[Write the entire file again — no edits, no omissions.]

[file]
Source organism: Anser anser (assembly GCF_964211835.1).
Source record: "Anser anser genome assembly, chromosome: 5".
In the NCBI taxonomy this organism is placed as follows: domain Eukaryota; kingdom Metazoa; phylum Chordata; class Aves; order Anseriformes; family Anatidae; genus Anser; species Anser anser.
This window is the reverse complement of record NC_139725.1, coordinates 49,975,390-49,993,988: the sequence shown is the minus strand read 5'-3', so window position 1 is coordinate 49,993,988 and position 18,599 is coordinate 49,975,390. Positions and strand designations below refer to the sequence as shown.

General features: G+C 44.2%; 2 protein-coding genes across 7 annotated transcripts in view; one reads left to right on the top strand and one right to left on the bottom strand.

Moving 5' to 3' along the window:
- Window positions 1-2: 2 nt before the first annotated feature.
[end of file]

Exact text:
Source organism: Anser anser (assembly GCF_964211835.1).
Source record: "Anser anser genome assembly, chromosome: 5".
In the NCBI taxonomy this organism is placed as follows: domain Eukaryota; kingdom Metazoa; phylum Chordata; class Aves; order Anseriformes; family Anatidae; genus Anser; species Anser anser.
This window is the reverse complement of record NC_139725.1, coordinates 49,975,390-49,993,988: the sequence shown is the minus strand read 5'-3', so window position 1 is coordinate 49,993,988 and position 18,599 is coordinate 49,975,390. Positions and strand designations below refer to the sequence as shown.

General features: G+C 44.2%; 2 protein-coding genes across 7 annotated transcripts in view; one reads left to right on the top strand and one right to left on the bottom strand.

Moving 5' to 3' along the window:
- Window positions 1-2: 2 nt before the first annotated feature.